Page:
An employee went out on long-term disability leave due to a brain tumor. The employee and his wife had a meeting with the employer’s benefits team, during which the couple was told “everything would remain the same,” including how to keep their benefits the same during and after the leave period. However, conversion of the employee’s life insurance coverage after his leave expired was not discussed. The employee was mailed a leave packet describing the continuation of benefits during leave; it stated that life insurance could be continued for the duration of the leave, that a conversion policy may be available, and to contact the benefits department for specific details. When the life insurance benefit claim was submitted after the employee’s death, the benefits employee indicated that the employee was still on a FMLA leave of absence, and life insurance coverage was still in effect at the time of death, when in fact it had expired. The life insurance company notified the benefits employee that coverage had terminated when the FMLA leave terminated. The benefits employee was under the mistaken impression that the insurer would send a conversion notice to the employee, when in fact it was the employer’s responsibility. According to the Summary Plan Description, the insurer as the “claims fiduciary” did not have fiduciary responsibility with respect to plan administration and the employer was the plan administrator. In addition, the insurer had given the employer a manual that described the employer’s responsibility to provide the conversion notice. The wife sued the insurance company and the employer for breach of fiduciary duty under ERISA. The wife settled with the insurer out of court. The federal district court found that the employer’s failure to provide the conversion notice was a breach of its fiduciary duty under the plan. The court ruled that the statement regarding conversion in the leave packet was inadequate because it did not state the time limit for applying for a conversion policy, where to get the conversion form, or where to return it. The court further determined that merely making an SPD available on its portal did not satisfy the employer’s disclosure obligations under ERISA’s requirements, especially considering that when the employee’s leave expired so did his access to the portal. The surviving spouse was awarded $750,000 in damages, which was the full death benefit under the life insurance policy, plus additional interest, attorney’s fees and costs. The lesson here is that an ERISA plan administrator should not assume that any of its duties have been delegated to an insurer or other third-party unless expressly documented in the operative legal documents.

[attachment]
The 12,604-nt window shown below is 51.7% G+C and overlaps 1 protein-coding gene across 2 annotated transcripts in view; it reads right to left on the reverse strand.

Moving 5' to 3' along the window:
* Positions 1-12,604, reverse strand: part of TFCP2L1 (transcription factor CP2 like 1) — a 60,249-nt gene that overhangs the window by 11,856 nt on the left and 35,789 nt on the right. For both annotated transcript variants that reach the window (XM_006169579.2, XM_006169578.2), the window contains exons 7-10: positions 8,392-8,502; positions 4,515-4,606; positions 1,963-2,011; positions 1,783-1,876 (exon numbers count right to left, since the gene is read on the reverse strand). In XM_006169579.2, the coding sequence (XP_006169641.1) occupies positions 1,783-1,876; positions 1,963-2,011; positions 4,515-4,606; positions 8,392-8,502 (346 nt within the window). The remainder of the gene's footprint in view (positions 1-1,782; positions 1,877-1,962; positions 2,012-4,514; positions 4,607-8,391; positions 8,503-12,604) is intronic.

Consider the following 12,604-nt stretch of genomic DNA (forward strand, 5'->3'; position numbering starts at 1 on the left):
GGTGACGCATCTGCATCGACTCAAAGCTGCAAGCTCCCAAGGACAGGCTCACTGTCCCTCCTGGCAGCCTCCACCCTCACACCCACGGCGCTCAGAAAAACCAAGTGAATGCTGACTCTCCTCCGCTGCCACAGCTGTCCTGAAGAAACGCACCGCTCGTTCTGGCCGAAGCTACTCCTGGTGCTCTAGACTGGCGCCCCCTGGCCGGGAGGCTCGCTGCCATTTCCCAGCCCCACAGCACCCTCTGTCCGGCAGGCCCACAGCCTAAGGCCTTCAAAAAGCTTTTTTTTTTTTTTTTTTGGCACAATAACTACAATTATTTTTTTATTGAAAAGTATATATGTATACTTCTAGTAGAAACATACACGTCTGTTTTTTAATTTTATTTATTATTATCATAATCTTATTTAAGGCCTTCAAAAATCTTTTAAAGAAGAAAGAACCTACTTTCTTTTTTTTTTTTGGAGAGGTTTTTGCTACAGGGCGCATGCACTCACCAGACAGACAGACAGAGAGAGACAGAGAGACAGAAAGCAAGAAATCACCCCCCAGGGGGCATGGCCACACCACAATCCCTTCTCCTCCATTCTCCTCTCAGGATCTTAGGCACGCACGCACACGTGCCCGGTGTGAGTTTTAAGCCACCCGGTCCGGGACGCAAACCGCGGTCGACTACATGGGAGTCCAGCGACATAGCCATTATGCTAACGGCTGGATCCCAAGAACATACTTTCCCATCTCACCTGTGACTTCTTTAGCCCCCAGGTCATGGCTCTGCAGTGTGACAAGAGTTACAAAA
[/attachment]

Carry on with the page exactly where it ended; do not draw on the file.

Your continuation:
Erwood v. Life. Ins. Co. of N. Am., No. 14-1284 (W.D. Pa. Apr. 13, 2017)